One lady was from one of the frequently visiting cruise ships that look just like floating blocks of flats, and the other, from a nearby resort, just decided to stay in the water and died – we may never know the reasons.

BUT I SOON LEARNED that this is “Diving Freedom”. A good way to go anyway, if that’s what you want to do.
So, you take your tank, set it up and stroll down the jetty (avoiding if possible the giant iguanas that patrol the hotel’s grounds) to the steps that take you down to waist-deep water.
From there, you follow a rope that leads you to the house-reef and beyond.
It’s so simple – all you have to do is decide whether to turn right or left once you get to the reef, at less than 10m, use up half your air and come back again.
Sometimes there’s just the teeniest bit of a current, so it’s best to start against it and then let it bring you back. Zero effort.
So, what is there to see? Initial impression: well, this is the Caribbean, which is famous for barrel sponges, trumpetfish, whip corals, French angelfish and the occasional tarpon. Bonaire does not disappoint, with all of the above and more, but the thing about Bonaire is that because it has been designated a marine park the fish are simply not afraid.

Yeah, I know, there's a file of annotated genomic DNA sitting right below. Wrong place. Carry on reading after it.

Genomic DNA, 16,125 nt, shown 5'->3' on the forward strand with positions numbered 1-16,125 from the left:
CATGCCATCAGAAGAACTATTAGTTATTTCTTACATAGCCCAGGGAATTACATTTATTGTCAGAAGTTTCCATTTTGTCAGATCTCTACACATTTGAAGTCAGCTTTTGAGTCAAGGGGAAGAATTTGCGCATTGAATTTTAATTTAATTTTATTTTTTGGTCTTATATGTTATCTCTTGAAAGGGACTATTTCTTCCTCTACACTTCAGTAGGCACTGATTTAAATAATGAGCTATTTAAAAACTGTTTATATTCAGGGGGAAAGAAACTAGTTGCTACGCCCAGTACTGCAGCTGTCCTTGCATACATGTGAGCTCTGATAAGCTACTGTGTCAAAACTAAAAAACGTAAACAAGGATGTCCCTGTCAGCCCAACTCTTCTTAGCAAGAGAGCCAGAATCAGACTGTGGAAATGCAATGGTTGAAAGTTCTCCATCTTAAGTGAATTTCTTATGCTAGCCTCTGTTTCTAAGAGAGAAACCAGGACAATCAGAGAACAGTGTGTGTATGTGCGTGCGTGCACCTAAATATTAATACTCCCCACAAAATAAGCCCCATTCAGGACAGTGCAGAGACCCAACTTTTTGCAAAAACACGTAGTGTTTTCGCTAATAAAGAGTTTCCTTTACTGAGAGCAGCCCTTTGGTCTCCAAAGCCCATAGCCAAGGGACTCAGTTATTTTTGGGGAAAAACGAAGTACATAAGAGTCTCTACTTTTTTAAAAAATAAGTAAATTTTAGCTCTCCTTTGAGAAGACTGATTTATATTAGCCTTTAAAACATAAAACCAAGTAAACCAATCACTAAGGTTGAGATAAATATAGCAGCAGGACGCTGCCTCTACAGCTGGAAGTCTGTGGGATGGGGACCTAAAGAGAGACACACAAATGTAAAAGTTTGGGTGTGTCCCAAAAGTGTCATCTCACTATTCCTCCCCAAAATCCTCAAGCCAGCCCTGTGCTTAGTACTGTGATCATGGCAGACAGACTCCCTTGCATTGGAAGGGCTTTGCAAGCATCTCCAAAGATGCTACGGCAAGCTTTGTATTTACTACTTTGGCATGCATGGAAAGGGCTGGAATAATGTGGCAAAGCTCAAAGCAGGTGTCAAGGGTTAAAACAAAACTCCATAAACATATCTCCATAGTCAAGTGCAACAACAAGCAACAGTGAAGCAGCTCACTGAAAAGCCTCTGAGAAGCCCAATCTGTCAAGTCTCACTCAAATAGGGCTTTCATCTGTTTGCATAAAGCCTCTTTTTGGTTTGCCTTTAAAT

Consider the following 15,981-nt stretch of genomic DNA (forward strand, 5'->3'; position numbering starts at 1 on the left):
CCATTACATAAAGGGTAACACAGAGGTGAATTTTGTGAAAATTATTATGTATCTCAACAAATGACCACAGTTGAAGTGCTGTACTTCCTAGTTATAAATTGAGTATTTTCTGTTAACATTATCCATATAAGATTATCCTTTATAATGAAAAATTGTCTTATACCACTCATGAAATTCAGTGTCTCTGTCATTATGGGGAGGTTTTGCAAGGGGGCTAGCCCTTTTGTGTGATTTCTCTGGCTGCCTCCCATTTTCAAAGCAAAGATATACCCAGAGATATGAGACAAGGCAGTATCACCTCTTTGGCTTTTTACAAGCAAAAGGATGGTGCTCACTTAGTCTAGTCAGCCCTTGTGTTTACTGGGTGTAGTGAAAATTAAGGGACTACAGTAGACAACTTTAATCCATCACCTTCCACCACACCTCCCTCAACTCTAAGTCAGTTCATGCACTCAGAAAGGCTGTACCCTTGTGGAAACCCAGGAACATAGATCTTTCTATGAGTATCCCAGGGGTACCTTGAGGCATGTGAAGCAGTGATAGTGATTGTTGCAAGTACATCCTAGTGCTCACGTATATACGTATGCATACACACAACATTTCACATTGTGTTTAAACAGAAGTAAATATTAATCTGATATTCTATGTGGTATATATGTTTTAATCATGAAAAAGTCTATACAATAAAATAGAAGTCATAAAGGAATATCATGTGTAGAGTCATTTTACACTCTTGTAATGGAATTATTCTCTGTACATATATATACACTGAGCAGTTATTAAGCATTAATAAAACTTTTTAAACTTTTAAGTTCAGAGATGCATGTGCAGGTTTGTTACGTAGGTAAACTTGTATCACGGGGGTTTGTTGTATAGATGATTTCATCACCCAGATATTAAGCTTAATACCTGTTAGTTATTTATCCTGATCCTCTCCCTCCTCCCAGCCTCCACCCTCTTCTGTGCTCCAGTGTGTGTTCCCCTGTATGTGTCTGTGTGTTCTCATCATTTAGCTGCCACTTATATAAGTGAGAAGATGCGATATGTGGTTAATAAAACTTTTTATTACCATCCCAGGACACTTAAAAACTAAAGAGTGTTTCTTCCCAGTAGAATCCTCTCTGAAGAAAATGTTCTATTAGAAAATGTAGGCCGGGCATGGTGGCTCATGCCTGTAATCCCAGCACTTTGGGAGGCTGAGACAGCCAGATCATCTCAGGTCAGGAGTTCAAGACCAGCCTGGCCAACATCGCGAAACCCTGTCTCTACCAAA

There may be only a relatively few species around when compared to, say, the lush reefs of Indonesia, but those that are present are there in abundance and make very accessible subjects.
Thanks to a friend who owned a house in Tobago, I’ve been to that island a few times over the years and have always been taunted by the resident French angelfish (Pomacanthus paru).
In Bonaire at last I had an opportunity to get even. Here they were in twos, threes and fours, in the shallow waters of the house-reef.
With the opportunity for frequent visits, they soon get used to you and become curious and willing subjects.
Trumpetfish are everywhere. They often hang around vertically, horizontally, individually or in pairs, motionless. When flustered, they try to hide in soft coral, mimicking the angle of the fronds. In camouflage mode, if it wasn’t for our strobe-lighting they would sometimes be very hard to spot.